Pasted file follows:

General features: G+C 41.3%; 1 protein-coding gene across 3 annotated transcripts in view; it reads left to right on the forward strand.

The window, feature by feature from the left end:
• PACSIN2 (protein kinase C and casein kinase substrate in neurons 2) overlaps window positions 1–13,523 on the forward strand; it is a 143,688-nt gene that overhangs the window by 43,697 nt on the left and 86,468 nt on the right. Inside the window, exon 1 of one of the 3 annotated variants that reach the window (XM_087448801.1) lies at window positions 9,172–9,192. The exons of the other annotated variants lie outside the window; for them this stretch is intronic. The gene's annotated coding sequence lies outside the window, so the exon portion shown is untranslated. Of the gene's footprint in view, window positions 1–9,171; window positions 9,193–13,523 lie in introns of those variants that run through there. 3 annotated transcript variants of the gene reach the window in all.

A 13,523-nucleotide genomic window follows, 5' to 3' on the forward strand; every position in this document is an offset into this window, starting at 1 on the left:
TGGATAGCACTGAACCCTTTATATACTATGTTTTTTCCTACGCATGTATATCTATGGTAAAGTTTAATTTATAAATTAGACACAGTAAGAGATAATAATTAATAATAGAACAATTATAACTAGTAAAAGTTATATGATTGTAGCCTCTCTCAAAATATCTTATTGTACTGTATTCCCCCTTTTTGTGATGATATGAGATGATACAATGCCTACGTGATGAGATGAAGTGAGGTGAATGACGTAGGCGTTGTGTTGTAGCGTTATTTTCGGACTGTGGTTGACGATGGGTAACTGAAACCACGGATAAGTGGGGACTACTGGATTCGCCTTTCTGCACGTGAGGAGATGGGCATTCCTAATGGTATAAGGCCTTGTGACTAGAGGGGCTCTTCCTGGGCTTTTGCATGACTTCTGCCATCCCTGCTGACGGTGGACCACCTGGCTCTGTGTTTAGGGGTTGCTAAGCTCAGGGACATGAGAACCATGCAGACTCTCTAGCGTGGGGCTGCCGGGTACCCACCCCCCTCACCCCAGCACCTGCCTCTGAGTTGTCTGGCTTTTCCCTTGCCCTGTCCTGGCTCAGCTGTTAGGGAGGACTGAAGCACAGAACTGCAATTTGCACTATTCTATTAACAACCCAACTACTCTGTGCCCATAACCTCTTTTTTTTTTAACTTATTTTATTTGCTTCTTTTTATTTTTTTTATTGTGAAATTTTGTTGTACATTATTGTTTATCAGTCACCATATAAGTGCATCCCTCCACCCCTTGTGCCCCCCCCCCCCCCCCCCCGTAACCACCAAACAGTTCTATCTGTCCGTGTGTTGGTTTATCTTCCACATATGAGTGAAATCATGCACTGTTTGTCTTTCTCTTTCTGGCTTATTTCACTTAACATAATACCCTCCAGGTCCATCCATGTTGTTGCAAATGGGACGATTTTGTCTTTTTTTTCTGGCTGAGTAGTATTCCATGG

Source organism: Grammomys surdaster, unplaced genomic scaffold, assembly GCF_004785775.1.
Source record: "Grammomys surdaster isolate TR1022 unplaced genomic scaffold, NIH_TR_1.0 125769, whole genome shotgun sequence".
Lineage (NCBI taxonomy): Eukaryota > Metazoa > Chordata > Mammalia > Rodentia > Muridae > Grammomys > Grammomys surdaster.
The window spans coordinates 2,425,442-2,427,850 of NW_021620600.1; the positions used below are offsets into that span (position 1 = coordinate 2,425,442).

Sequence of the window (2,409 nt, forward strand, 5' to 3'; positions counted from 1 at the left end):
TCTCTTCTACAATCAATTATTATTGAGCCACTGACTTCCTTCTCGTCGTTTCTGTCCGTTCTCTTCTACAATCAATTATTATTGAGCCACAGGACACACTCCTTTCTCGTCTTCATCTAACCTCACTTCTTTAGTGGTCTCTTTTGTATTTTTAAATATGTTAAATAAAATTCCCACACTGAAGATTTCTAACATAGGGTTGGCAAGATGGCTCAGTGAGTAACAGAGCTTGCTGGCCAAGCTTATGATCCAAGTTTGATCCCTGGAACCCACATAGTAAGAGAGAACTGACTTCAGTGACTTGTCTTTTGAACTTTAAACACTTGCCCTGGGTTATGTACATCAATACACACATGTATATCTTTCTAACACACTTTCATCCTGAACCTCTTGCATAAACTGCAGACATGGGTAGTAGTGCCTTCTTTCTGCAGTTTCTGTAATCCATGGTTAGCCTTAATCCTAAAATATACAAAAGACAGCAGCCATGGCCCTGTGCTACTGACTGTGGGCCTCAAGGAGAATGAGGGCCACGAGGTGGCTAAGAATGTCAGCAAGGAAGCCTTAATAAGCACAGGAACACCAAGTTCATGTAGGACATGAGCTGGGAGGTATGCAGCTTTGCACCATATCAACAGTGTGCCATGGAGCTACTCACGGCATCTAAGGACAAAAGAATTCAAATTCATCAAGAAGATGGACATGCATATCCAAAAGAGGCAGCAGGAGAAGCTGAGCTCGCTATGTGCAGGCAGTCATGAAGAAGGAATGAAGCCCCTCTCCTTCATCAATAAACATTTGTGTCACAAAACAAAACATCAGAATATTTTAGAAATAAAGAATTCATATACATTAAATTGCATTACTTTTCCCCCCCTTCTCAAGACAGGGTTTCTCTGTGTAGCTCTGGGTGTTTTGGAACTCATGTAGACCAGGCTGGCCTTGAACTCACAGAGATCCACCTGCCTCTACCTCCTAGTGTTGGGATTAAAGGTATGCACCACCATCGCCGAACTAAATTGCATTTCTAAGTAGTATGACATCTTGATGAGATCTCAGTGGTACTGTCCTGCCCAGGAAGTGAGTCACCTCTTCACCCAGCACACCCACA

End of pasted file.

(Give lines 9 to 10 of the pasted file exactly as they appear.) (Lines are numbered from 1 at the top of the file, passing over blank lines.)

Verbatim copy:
The window spans coordinates 2,425,442-2,427,850 of NW_021620600.1; the positions used below are offsets into that span (position 1 = coordinate 2,425,442).

Sequence of the window (2,409 nt, forward strand, 5' to 3'; positions counted from 1 at the left end):